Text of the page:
Last week, a former student of mine sent me an essay he had recently written. In, How the American Dream resulted in an Economic Crisis, he described a dream that had been turned on its side. In reading his paper, I could not help but be saddened by the seeming abandonment of the long-held American virtues of saving, investment, and production, virtues that have been replaced by unrestrained consumption. Likewise, he noted the ways in which the U.S. government had tied one’s “achievement” of the American Dream to home ownership, and that by the time of the 2008 Financial Crisis, the average American held 13 credit cards. Early that year, he had visited a swanky Newport, California shopping center. These were his observations.
Before the Crisis, I often went to the Fashion Island Mall, which is one of the largest shopping centers in California. Being there I was shocked over and over again to see the way people were consuming products. They were like zombies trying to seek what was advertised as “living the American Dream” just by consumption. Frankly, I knew this was never going to work out. Americans had always hated saving money but in the years before the crisis broke out it became extreme. People spent dollar after dollar not thinking about how they would ever be able to pay back the debt they accumulated on their credit cards. Making consumption part of the American Dream has become an economic disaster because it excludes people who cannot afford it. And those who do not wish to be excluded from the “American Dream” take out more credit. This dangerous system couldn’t work for long and it didn’t. It’s the same thing with people wanting to own their own home. If you look at America’s income statistics, it’s just not realistic. I knew that this bad behavior would loom large.
In reflecting upon my own understanding of the term, American Dream, I found myself searching and grasping. Somehow it seemed distant and detached. Seeking insight, I turned to Wikipedia, that modern day replacement for the Encyclopedia Brittanica of my youth. And in an instant, that vast “Search God” led me to the individual who, in 1931, first coined the term. In his book, The Epic of America, James Truslow Adams wrote of the American Dream as being…
“That dream of a land in which life should be better and richer and fuller for everyone, with opportunity for each according to ability or achievement. It is a difficult dream for the European upper classes to interpret adequately, and too many of us ourselves have grown weary and mistrustful of it. It is not a dream of motor cars and high wages merely, but a dream of social order in which each man and each woman shall be able to attain to the fullest stature of which they are innately capable, and be recognized by others for what they are, regardless of the fortuitous circumstances of birth or position.”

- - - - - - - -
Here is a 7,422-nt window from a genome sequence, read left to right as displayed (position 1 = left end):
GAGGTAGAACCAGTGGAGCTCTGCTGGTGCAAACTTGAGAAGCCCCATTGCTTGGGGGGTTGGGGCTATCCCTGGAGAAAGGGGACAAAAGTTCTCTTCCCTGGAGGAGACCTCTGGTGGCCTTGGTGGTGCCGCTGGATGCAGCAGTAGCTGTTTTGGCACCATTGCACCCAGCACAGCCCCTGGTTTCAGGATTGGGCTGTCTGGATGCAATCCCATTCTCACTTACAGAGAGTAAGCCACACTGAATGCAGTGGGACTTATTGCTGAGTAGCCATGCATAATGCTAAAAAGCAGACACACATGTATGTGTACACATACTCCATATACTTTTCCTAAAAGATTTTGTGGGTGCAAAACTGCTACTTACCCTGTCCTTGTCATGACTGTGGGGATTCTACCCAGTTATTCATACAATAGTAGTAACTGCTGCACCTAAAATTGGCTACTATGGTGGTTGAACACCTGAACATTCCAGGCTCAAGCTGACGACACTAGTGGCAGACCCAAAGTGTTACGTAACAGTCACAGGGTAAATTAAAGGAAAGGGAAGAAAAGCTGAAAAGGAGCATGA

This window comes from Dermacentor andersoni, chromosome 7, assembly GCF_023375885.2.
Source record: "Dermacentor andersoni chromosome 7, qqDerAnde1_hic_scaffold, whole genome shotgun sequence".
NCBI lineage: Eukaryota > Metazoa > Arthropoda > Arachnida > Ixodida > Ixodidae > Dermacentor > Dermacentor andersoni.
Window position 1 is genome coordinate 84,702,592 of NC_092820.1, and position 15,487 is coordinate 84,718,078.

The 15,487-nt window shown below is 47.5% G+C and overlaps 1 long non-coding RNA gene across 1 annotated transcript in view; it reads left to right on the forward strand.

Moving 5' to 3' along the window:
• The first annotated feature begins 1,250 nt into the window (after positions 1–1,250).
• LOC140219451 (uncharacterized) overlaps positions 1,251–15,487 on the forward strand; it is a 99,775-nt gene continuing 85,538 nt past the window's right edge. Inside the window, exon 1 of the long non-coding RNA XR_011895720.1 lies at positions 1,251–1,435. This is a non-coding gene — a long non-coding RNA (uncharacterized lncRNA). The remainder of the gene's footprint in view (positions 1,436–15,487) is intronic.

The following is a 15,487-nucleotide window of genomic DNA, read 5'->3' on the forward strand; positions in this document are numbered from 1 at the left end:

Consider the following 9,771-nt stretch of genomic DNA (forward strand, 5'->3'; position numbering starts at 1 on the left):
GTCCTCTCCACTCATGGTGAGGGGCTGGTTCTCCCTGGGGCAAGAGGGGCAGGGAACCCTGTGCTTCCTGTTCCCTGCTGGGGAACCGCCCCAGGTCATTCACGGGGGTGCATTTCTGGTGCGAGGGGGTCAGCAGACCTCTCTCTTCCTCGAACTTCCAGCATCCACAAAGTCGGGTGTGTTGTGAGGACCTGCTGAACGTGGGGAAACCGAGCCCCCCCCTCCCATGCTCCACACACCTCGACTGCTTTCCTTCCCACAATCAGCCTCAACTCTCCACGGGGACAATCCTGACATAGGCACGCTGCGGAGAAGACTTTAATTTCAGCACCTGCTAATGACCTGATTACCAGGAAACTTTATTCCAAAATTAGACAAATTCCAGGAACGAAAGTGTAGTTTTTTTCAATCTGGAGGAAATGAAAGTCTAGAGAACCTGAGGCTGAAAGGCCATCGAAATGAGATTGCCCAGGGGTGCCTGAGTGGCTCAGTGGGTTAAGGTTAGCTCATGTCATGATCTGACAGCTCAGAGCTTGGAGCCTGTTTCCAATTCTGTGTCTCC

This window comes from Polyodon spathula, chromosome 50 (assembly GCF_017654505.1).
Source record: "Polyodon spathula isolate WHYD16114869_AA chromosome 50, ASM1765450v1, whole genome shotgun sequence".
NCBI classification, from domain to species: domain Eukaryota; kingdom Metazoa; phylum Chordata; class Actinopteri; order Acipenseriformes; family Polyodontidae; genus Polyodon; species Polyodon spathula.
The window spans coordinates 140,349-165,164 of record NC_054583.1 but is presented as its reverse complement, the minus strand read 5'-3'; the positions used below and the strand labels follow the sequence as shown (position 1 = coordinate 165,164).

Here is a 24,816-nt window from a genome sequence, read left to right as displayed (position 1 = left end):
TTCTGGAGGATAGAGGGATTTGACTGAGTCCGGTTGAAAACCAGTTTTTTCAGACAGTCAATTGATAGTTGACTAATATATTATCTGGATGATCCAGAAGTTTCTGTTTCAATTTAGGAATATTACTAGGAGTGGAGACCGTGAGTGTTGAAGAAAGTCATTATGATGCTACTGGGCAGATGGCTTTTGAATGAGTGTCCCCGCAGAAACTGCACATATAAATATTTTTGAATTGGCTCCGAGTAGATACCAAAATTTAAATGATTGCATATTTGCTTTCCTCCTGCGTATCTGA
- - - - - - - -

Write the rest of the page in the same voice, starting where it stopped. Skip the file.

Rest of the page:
While certainly not excluding the possibility that Americans would acquire the “things” of life, this quite pleasing definition seems to indicate that the American Dream is really more akin to a “way of life.” Some, I think, have described this “way” as having to do with clearly defined priorities. You may have heard this phrase before.
God, Family, and Country.
But certain ones among us have declared this “way” as too confining and restricting. According to them, this way and definition of the American Dream represents too small a box. Who, after all, wishes to live one’s life under such cramped conditions? Given these attitudes, is it any wonder that we Americans find ourselves in our modern predicament of personal and national bankruptcy? For having burst forth from boxes and a way of life that was not only affordable and life-affirming, we have instead opted for more “things” while at the same time desiring larger boxes in which to live. But as it always happens, the reality of our decisions has caught up with us. And with the time to pay the bills having come upon us, our cash ledger has turned red while boldly blaring: Not Sufficient Funds.
Over the past few weeks, as I have discussed our present economic challenges with others, a simple theme seems to surface. Perhaps our priorities have gone astray. Like the Prodigal son, perhaps we also have chosen an unsustainable and undesirable future. And with that future now peering deeply into our eyes, maybe, just maybe, we have arrived at a point in time where our priorities need to be reset.
On June 28, 1787, one of the great fathers of America, Benjamin Franklin, made this statement before the Constitutional Convention:
“We have been assured, Sir, in the Sacred Writings, that ‘except the Lord build the House, they labor in vain that build it.’ I firmly believe this; and I also believe that without His concurring aid, we shall succeed in this political building no better than the builders of Babel.”
God, Family, and Country. To some, a small and confining box in which to live. But for those who seek the eternal, an abiding Wisdom.